Today’s piece by Claudia Eller, usually one of the finest and most aggressive journalists covering this sordid business of show, makes us a tad crazy, only because we don’t think the word “hit” should be thrown around so loosely.
“Looking for new, less risky ways to boost profit, Warner Bros. is launching a direct-to-DVD business that will release 10 to 15 low-budget movies a year.”
“First up will be a sequel to the studio’s 2005 hit “The Dukes of Hazzard,” scheduled to go on sale at the end of this year or in early 2007.”
Excuse me? Hit? The movie was a disaster in the States, and largely, thanks to Warner Bros.’ own sloppiness in securing the rights to make it. In addition to a production budget of $55 million, the studio had to pony up another $17.5 million to the show’s creator in a confidential settlement last year to avoid federal marshals from impounding the film.
So, do the math: $55 million budget + $17.5 million settlement = $72.5 million total production cost. The movie only grossed $80 million in the States, and another $30 million overseas. If Warner Bros. split half of its $110 million worldwide gross with the theater owners, as is usually the case, it’s hardly “a hit.” With the DVD dough, “Dukes” at best was a bullet dodged.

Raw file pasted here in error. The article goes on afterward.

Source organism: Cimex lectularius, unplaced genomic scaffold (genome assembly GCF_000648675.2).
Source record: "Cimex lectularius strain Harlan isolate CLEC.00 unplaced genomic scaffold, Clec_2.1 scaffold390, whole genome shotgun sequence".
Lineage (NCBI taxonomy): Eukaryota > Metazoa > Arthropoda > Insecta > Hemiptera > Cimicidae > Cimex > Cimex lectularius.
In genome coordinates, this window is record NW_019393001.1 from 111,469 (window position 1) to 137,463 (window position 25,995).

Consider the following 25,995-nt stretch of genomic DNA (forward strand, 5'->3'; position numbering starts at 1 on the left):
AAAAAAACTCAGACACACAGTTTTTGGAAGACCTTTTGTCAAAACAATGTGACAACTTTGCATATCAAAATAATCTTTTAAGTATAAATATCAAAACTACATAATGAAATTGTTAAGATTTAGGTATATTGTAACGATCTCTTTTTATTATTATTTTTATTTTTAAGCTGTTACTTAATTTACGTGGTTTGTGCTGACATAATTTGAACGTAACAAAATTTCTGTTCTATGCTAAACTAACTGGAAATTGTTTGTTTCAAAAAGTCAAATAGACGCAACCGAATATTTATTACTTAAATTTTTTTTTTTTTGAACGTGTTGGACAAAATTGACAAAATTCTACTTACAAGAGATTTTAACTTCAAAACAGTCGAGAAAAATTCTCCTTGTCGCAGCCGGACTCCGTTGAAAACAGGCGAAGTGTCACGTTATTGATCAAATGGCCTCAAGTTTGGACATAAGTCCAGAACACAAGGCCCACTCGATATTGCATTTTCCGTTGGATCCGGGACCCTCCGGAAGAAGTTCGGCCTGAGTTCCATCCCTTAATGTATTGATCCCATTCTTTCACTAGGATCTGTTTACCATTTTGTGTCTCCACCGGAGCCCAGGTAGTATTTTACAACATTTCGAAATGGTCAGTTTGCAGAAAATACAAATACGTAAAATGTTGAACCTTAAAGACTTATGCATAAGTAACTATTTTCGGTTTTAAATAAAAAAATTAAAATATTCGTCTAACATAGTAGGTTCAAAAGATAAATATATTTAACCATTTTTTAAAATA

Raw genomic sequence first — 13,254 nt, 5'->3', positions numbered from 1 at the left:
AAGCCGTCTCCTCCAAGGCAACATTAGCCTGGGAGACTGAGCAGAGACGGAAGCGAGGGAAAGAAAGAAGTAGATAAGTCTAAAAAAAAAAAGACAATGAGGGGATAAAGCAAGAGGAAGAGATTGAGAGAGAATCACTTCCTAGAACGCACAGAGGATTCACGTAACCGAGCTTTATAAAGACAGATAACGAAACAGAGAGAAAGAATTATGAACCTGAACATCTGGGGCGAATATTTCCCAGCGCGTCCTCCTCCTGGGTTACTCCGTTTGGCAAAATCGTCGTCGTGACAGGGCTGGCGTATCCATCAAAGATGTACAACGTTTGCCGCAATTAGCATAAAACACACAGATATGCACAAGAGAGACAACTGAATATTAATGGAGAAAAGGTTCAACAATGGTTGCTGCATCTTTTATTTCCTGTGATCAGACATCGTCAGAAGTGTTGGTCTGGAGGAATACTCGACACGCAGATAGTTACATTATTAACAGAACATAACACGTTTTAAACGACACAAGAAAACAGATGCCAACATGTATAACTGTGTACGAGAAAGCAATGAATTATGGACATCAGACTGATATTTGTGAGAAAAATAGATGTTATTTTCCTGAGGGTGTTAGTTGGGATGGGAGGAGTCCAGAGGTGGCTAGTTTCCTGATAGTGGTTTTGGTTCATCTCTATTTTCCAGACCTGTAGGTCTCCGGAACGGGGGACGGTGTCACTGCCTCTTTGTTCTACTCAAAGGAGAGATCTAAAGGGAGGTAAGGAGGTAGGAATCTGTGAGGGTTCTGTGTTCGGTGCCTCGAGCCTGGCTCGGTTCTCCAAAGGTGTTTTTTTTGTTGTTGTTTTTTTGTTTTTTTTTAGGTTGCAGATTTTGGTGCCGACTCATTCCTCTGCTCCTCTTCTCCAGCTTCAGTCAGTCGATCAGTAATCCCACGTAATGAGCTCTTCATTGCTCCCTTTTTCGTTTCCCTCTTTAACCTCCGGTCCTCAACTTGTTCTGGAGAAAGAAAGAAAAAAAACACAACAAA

We also doubt that this is something that the president of production would willingly want to do. It sounds far more likely that home entertainment presidnet Kevin Tsujihara simply got tired of spending $82.5 million just to break even, then let the home video save the day.
Again, the LA Times:
“Robinov said the division would produce live-action DVD prequels and sequels to existing Warner Bros. movies such as “Dukes,” which grossed $80.3 million domestically but was not the kind of hit that would justify spending the large sums required to make and market a theatrical release.”
Not the kind of hit that would justify large sums? There’s only one kind of hit that doesn’t justify spending large sums on a theatrical release: The kind that was never a hit at all.